Transmeta Corp.s Efficeon processor is making its U.S. notebook debut in Sharp Systems of Americas new Actius MM20.
The ultrathin MM20 is an upgrade of the Huntington Beach, Calif., companys MM10, which is powered by Transmetas older Crusoe processor.
"This is certainly the first foray [for Efficeon] into what I think is our stronghold, the very light notebooks," said John Heinlein, director of strategic partnership initiatives for Transmeta.
Transmeta, of Santa Clara, Calif., unveiled Efficeon in October. Company officials have touted the chips improved performance—from 50 percent to 80 percent better than Crusoes—and improved energy consumption and power savings. Officials expect Efficeon will enable the company to move up the ladder from the ultrathin laptops into more mainstream notebook systems, enabling it to compete against Intel Corp.s Centrino platform and Advanced Micro Devices Inc.s mobile offerings.
Click herefor a review of the Actius MM20.
Efficeon also has taken over as Transmetas primary offering in the mobile products space. The Crusoe family of chips, which tops out at 1GHz with the TM5800, is finding its way into the companys line of embedded offerings.
Transmeta also is gearing up for its upcoming move to the 90-nanometer manufacturing process. Heinlein said the company will soon send samples of its 90-nanometer chips to its leading customers, with full production coming in the fall.
Sharps 2-pound MM20—announced in Japan in December—comes with a 1GHz Efficeon chip, which will mean that the notebook will be able to process up to the twice the number of instructions per clock cycle than the MM10, Sharp officials said. In addition, the notebook offers a standard battery life of 3 hours and up to 9 hours with an extended battery.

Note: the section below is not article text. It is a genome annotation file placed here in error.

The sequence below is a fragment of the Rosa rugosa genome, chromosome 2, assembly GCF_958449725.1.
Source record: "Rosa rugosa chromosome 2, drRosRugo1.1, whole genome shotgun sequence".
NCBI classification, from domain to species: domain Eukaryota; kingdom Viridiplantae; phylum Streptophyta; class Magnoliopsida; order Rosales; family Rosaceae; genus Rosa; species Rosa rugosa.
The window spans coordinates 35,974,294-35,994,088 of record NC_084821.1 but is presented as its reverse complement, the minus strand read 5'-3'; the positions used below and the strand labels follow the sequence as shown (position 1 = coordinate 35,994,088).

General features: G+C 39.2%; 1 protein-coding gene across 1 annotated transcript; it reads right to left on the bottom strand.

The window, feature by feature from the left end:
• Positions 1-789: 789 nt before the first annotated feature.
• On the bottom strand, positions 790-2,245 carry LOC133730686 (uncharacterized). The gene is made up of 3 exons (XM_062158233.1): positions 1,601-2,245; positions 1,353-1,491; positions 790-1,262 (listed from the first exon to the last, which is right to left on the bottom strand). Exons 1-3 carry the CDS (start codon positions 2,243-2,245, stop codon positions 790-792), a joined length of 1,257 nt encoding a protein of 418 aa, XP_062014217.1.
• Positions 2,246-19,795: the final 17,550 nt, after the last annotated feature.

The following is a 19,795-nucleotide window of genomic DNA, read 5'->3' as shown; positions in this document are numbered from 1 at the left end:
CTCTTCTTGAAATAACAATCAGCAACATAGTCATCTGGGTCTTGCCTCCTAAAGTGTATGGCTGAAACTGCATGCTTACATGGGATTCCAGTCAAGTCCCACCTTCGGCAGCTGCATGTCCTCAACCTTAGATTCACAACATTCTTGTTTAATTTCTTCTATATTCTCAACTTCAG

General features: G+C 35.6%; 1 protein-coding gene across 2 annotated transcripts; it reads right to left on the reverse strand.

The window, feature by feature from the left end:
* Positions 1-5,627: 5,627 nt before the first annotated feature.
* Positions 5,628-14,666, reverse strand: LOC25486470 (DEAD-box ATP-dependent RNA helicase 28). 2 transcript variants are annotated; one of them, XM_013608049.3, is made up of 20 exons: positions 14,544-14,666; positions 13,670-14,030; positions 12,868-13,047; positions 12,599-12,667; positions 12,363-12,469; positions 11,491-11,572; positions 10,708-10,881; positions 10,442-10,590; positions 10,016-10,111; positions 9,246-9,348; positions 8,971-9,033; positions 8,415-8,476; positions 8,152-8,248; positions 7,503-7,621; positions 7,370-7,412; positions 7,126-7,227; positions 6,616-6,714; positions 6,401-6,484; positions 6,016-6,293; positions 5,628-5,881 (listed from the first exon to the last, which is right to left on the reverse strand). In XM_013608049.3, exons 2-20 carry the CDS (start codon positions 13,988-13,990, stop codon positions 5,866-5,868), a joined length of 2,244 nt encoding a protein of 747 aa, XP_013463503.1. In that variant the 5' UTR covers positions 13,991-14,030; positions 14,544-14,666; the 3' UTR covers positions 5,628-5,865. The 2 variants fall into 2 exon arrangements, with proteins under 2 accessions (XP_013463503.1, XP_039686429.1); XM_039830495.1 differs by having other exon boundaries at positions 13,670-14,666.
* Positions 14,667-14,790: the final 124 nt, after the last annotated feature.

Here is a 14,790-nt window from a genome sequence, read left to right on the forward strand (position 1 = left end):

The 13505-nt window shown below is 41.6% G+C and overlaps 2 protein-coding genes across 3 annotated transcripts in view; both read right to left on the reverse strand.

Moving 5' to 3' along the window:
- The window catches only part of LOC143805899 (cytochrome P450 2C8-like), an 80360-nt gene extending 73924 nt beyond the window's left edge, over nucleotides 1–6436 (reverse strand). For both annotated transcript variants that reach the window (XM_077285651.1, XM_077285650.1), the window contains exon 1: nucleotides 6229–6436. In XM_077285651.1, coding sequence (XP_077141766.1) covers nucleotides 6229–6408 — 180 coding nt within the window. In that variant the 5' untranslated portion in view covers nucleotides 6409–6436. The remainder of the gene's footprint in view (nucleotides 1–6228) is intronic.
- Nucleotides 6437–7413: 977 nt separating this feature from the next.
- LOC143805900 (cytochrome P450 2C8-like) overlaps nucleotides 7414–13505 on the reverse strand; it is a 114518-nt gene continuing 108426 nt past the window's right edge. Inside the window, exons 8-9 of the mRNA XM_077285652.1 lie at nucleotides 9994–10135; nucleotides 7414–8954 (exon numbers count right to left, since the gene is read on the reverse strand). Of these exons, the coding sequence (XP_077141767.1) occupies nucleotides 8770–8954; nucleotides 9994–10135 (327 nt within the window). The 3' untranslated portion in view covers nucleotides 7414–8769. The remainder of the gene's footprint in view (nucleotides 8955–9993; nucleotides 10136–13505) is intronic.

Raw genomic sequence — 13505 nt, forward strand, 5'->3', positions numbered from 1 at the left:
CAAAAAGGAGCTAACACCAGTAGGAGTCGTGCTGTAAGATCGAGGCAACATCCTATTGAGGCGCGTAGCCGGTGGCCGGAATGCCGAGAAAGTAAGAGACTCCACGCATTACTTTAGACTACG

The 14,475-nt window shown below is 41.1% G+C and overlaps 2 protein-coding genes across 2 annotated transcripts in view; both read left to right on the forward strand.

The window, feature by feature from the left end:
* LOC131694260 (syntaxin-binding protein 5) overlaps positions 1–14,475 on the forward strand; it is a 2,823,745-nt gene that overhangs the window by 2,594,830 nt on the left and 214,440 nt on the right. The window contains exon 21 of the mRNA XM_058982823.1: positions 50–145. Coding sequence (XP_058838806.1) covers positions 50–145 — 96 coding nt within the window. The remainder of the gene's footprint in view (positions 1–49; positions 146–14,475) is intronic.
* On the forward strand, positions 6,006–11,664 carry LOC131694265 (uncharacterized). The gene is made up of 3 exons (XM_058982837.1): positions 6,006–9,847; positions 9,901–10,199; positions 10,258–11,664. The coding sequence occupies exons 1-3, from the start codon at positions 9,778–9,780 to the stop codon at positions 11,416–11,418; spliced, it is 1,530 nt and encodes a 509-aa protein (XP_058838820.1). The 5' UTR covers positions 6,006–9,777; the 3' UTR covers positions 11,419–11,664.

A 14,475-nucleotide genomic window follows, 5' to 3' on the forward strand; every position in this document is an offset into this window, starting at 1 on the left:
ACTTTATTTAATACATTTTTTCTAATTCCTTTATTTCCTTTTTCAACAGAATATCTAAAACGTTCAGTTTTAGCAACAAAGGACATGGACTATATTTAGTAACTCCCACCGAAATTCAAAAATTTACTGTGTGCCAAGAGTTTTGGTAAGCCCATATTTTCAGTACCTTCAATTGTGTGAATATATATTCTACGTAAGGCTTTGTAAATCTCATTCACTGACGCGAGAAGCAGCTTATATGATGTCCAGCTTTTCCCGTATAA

Other improvements to the notebook, which is available immediately starting at $1,499, include adding twice the amount of memory and an ATI Technologies Inc. Mobility Radeon video controller with 16MB of dedicated video memory.
Though the Sharp notebook is the first of its kind to use Efficeon in the U.S. market, the chip has had some success in other areas. Hewlett-Packard Co. is planning to use the chip in its PC blade offering, called the Consolidated Client Infrastructure, and officials at thin-client vendor Wyse Technology Inc. in December said the company will use an alliance with Transmeta to expand its offerings, also possibly into the PC blade arena.